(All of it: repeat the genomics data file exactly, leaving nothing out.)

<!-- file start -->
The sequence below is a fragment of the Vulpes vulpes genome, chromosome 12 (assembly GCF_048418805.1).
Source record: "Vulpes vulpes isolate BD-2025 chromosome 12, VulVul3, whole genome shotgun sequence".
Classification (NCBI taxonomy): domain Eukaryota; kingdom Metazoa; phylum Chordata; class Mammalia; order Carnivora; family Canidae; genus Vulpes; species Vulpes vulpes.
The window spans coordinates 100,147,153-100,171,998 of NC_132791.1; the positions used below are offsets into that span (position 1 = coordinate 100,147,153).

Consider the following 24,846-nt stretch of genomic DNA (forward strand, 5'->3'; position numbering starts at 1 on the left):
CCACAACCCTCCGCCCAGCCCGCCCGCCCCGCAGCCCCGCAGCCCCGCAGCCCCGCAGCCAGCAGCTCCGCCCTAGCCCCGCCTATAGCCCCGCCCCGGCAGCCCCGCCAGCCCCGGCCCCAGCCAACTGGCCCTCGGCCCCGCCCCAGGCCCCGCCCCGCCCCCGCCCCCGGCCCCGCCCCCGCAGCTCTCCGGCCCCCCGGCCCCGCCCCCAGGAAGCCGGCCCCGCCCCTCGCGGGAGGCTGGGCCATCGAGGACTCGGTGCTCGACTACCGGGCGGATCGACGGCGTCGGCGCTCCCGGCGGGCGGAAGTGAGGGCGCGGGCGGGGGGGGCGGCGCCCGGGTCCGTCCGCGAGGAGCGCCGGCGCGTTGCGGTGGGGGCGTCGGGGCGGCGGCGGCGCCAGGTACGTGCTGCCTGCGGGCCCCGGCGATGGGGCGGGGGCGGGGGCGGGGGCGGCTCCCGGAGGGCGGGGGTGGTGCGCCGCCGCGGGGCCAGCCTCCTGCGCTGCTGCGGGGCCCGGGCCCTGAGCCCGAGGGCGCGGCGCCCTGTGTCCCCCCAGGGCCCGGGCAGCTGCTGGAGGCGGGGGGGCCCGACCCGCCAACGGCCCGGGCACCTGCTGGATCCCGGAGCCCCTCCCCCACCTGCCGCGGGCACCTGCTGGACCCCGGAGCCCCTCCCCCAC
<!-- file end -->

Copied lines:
The sequence below is a fragment of the Vulpes vulpes genome, chromosome 12 (assembly GCF_048418805.1).
Source record: "Vulpes vulpes isolate BD-2025 chromosome 12, VulVul3, whole genome shotgun sequence".
Classification (NCBI taxonomy): domain Eukaryota; kingdom Metazoa; phylum Chordata; class Mammalia; order Carnivora; family Canidae; genus Vulpes; species Vulpes vulpes.
The window spans coordinates 100,147,153-100,171,998 of NC_132791.1; the positions used below are offsets into that span (position 1 = coordinate 100,147,153).

Consider the following 24,846-nt stretch of genomic DNA (forward strand, 5'->3'; position numbering starts at 1 on the left):
CCACAACCCTCCGCCCAGCCCGCCCGCCCCGCAGCCCCGCAGCCCCGCAGCCCCGCAGCCAGCAGCTCCGCCCTAGCCCCGCCTATAGCCCCGCCCCGGCAGCCCCGCCAGCCCCGGCCCCAGCCAACTGGCCCTCGGCCCCGCCCCAGGCCCCGCCCCGCCCCCGCCCCCGGCCCCGCCCCCGCAGCTCTCCGGCCCCCCGGCCCCGCCCCCAGGAAGCCGGCCCCGCCCCTCGCGGGAGGCTGGGCCATCGAGGACTCGGTGCTCGACTACCGGGCGGATCGACGGCGTCGGCGCTCCCGGCGGGCGGAAGTGAGGGCGCGGGCGGGGGGGGCGGCGCCCGGGTCCGTCCGCGAGGAGCGCCGGCGCGTTGCGGTGGGGGCGTCGGGGCGGCGGCGGCGCCAGGTACGTGCTGCCTGCGGGCCCCGGCGATGGGGCGGGGGCGGGGGCGGGGGCGGCTCCCGGAGGGCGGGGGTGGTGCGCCGCCGCGGGGCCAGCCTCCTGCGCTGCTGCGGGGCCCGGGCCCTGAGCCCGAGGGCGCGGCGCCCTGTGTCCCCCCAGGGCCCGGGCAGCTGCTGGAGGCGGGGGGGCCCGACCCGCCAACGGCCCGGGCACCTGCTGGATCCCGGAGCCCCTCCCCCACCTGCCGCGGGCACCTGCTGGACCCCGGAGCCCCTCCCCCAC